There is little left to say to somebody after you have just told them that you no longer feel any love.

She twisted a lock of her dark, curly hair around her finger and shifted in her seat. She did not know where to look; all she knew was, she did not want to look at him. He was sitting opposite her, she sensed he was reaching for a cigarette in his jacket pocket again. She heard the rustling of the plastic wrapping, as he tore open yet a new packet.

“You smoke too much,” she muttered, for lack of anything else to say. She still did not want to catch his gaze.

“Eh, merde, what’s it to you?”

He was angry, of course he was. They had been together for twelve months now, and she had chosen to break the news on this day, their first anniversary. She did not know why today had become the right time to end their ties.

“I’m bored with everything, I feel tied down, I need to breathe,” how cliché, she thought as she said it.

Did all relationships end with those words? Probably not all, she thought. Not the good ones. He protested a little bit, but not too much really. He never had a lot to say.

“Let’s go away, maybe spend some time traveling. Relax, make love.”

He leant forward, touching her arm. She did not like him touching her. He had been her best lover; she did not want reminding. Not now. Not now, that she was ending it all. She shrugged, and tossed her hair.

“You are beautiful Céline, there is no need for any of this.” How strange he could often be.
“Non,” she was adamant, “I need to be alone.” They lapsed into silence.

Vous désirez?” the waiter interrupted. The café was busy, and he had ignored them for a while.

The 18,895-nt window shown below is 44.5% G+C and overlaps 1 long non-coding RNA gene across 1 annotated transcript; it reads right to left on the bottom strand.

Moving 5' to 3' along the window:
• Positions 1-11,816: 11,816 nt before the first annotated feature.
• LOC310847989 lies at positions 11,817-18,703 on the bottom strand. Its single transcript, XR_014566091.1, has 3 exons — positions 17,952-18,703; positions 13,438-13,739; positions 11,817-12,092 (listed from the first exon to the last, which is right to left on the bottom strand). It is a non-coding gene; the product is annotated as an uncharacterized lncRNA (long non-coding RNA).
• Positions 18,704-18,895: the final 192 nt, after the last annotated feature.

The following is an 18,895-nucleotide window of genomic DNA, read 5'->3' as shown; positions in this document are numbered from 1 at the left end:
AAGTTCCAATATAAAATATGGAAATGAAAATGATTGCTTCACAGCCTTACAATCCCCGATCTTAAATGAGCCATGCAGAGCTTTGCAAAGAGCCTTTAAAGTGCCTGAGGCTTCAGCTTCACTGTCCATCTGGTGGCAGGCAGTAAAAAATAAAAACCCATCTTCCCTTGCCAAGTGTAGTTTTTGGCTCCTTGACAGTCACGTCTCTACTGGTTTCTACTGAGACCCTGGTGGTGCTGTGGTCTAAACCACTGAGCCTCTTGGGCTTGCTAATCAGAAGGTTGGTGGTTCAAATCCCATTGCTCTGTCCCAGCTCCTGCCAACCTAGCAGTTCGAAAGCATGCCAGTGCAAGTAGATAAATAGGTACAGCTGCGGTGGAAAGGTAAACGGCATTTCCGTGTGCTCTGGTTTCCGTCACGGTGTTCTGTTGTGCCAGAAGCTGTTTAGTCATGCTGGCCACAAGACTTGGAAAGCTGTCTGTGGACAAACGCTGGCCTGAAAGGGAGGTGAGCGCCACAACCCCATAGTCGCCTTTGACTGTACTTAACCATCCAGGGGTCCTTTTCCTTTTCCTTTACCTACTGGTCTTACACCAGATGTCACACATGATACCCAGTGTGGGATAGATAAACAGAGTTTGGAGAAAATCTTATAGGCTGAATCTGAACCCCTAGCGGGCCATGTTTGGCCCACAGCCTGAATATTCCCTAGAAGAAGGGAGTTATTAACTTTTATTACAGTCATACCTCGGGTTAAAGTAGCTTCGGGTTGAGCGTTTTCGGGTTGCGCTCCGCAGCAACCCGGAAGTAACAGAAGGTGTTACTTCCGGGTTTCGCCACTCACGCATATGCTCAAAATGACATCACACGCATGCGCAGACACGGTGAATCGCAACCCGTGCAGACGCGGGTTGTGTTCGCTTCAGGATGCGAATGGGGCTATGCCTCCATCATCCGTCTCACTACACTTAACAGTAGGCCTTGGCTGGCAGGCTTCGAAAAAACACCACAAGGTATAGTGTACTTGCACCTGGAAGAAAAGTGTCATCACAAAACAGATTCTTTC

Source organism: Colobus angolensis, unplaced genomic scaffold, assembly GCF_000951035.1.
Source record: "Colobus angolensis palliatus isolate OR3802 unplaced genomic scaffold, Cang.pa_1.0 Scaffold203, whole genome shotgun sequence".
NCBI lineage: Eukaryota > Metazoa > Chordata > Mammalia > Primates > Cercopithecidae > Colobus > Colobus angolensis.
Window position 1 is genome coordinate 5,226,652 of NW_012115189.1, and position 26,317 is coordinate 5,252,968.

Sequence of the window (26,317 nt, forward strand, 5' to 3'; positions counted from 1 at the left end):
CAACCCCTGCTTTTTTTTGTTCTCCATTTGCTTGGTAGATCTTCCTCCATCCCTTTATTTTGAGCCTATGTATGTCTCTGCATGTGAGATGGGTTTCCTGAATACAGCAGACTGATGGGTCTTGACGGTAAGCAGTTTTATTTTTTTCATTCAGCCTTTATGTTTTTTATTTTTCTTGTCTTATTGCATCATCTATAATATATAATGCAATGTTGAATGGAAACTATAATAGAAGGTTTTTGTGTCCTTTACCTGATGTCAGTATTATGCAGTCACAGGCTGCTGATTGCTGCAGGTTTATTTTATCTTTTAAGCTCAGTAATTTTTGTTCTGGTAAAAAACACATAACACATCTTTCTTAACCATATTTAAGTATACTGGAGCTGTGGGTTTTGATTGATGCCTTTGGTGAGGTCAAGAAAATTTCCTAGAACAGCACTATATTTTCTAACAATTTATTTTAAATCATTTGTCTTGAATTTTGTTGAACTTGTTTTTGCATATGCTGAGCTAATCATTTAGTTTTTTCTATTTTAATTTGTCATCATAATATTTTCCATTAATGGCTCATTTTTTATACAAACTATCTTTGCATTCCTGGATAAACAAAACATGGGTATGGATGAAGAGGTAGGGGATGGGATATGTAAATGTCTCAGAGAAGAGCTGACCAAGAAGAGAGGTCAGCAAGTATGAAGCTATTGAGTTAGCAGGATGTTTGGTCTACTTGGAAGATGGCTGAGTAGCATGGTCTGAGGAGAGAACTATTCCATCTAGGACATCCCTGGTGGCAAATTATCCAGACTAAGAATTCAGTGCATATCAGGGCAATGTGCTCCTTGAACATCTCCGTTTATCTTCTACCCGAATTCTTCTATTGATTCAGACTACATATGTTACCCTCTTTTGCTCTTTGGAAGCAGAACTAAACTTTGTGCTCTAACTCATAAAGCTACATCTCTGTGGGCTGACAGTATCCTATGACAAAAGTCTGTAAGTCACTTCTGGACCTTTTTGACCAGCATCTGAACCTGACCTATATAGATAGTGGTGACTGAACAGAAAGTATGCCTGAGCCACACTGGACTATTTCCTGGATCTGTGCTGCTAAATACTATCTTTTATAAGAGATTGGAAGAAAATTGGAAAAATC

Un thé au citron.” Lemon tea. Their favorite drink every Sunday afternoon. For twelve months now they had spent those lazy après-midis in the Café Royal. It was on their first date, at this same table, they had discovered they shared a love of lemon tea. She remembered, how he had smiled when she had ordered. “Moi aussi,” and he had asked for the same.

“I’ve never dated a man who drinks lemon tea” she had told him, as they began to sip. Again he had flashed the most amazing smile.

“Céline, what a sheltered life. Perhaps it’s time you lived a little.” He had leant in close to her, and had kissed her on the lips. She had tasted the lemon, and had felt the heat of his mouth.

Et vous, Monsieur?” The waiter’s voice broke her memories. She looked up and watched her lover reach for the menu. “I don’t know,” he stopped and looked at Céline. “Actually, I do. Un espresso s’il vous plaît.” He broke her gaze. She kept looking at him but did not speak.

There is little left to say to somebody after you have just told them you that you no longer feel any love.


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